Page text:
I've been dealing with this somewhat mysterious exercise-induced anaphylaxis diagnosis since June, and its had its ups and downs, and certainly is something I'd rather not be afflicted with, but mostly it's been something I've felt was manageable. The last time I had an outbreak of hives, I got a little down, but did my best to move forward and not dwell on it.
When I went weeks without an incident, I could almost forget that it was even an issue.
But yesterday morning was a very vivid reminder that it is still very much an issue. As I neared the final mile and a half of my run, I felt a very faint itching sensation on my hands. It wasn't quite the same as it usually feels when these reactions happen, though, and at first I wondered if it really was an allergic reaction, or just something that had irritated my skin.
I ran a short while longer, but even though I was still feeling ok, and not all that itchy, I still decided to be safe and stop and take a Benadryl. I hate to take it, since it leaves me feeling sleepy and out of it for the rest of the day, but I was trying to do the smart thing.
I was in this exact scenario two times earlier this year, and did the same thing I did this time - took the Benadryl, and walked the remainder of my route - and both times, as soon as I stopped walking, the hives came out in full force, but after about 15 or 20 minutes, they'd start to subside, and I wouldn't experience any other symptoms.
So I figured that's what would happen this time, too, and I decided to walk the final mile or so. Yes, I could have called Scott, and in retrospect, I should have. But I foolishly didn't want to inconvenience him.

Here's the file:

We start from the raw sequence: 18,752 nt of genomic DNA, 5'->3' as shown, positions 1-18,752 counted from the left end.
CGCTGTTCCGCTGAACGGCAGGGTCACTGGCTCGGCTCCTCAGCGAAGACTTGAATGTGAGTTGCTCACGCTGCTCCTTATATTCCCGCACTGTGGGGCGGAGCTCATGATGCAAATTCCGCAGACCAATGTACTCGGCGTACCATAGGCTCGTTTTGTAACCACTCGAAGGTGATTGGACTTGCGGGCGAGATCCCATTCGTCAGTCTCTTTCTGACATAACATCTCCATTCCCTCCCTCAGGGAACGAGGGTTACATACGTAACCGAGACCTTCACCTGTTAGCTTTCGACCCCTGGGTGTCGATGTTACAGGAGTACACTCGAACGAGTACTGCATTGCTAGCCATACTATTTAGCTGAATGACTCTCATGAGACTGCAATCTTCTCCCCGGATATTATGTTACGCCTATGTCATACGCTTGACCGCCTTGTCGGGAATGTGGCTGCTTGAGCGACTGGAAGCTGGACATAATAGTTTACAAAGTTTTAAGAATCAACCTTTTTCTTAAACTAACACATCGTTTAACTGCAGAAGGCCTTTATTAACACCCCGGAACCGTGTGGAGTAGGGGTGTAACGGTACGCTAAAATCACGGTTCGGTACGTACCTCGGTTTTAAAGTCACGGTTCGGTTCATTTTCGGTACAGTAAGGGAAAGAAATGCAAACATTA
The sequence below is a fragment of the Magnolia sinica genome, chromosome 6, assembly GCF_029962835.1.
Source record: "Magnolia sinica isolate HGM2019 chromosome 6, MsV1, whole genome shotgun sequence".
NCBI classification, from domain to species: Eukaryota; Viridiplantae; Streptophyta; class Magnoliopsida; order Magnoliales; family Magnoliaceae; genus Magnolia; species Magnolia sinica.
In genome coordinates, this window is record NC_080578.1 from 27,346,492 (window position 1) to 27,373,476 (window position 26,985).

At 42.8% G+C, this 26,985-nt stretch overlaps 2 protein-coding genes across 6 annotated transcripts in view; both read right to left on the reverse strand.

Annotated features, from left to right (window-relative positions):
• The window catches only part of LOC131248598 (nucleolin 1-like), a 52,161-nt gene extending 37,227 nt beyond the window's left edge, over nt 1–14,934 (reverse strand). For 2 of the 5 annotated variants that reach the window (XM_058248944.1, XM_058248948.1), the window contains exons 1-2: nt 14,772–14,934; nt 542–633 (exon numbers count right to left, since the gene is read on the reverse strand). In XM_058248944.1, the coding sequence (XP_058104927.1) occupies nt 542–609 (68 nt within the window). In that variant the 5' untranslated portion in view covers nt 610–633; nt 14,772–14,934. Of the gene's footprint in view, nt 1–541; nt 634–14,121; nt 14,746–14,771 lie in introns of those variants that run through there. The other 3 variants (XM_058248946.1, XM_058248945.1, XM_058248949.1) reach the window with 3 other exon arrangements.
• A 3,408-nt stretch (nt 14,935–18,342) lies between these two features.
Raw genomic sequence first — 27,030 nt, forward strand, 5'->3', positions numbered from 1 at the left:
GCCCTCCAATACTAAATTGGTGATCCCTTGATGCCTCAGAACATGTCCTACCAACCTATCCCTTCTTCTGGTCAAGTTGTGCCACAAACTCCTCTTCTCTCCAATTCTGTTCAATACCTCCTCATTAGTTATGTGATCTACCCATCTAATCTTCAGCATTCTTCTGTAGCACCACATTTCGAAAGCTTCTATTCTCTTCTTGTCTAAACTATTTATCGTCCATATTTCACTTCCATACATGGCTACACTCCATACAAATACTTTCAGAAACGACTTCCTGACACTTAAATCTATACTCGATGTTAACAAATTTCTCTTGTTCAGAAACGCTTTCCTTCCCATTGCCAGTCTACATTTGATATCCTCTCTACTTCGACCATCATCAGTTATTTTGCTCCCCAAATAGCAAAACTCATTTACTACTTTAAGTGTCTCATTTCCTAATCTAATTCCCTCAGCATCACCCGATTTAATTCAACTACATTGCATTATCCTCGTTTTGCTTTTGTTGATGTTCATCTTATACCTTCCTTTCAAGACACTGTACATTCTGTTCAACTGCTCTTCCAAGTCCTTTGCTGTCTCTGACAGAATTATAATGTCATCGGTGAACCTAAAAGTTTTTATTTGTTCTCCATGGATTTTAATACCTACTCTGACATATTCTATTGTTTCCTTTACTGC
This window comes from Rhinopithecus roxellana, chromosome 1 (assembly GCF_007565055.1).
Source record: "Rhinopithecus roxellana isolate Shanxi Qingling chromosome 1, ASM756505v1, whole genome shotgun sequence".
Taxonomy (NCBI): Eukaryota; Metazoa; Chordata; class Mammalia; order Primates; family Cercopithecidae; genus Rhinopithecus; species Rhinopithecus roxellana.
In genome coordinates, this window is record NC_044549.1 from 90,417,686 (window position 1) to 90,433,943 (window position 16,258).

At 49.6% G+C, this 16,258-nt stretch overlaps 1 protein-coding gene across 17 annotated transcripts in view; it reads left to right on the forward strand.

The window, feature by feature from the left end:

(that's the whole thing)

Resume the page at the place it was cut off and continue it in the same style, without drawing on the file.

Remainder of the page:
He was home with the kids, and I know what a pain it is to have to corral them all into the car - and it was early in the morning, and they were in the midst of getting ready for school, and since I felt like this was going to end like all the other incidents (me covered in hives, but otherwise ok), I didn't want to mess up the morning routine by making them all come out and rescue me.
I was even worried about how much longer it was going to take me to get home now that I was walking, and feeling bad that I had been out for such a long time, and was figuring out what I could easily put together for the boys' lunches. I still thought this was all going to be over quickly.
Unfortunately, that was not the case. As I kept walking, I felt worse and worse. My stomach was bothering me, I was having trouble catching my breath, and I was feeling lightheaded. At this point, I almost started crying. I didn't want to be going through this. I was so mad, and frustrated, and didn't know quite what to do.
Once I got home, I laid down, hoping that the Benadryl would kick in and I'd feel better, and to some extent, I did - my breathing was fine at this point, and I didn't feel lightheaded anymore, and strangely, there were no hives. And because I was starting to feel better, I held off on using my epi-pen. In retrospect, a foolish decision, but I had never used it before, and it's pretty serious medication, and it's kind of scary to put something like that into your body.
But although the other symptoms had disappeared, I now found myself laying in bed shivering uncontrollably, even though I was covered in several blankets, and I knew the epi-pen was the only way to fix it.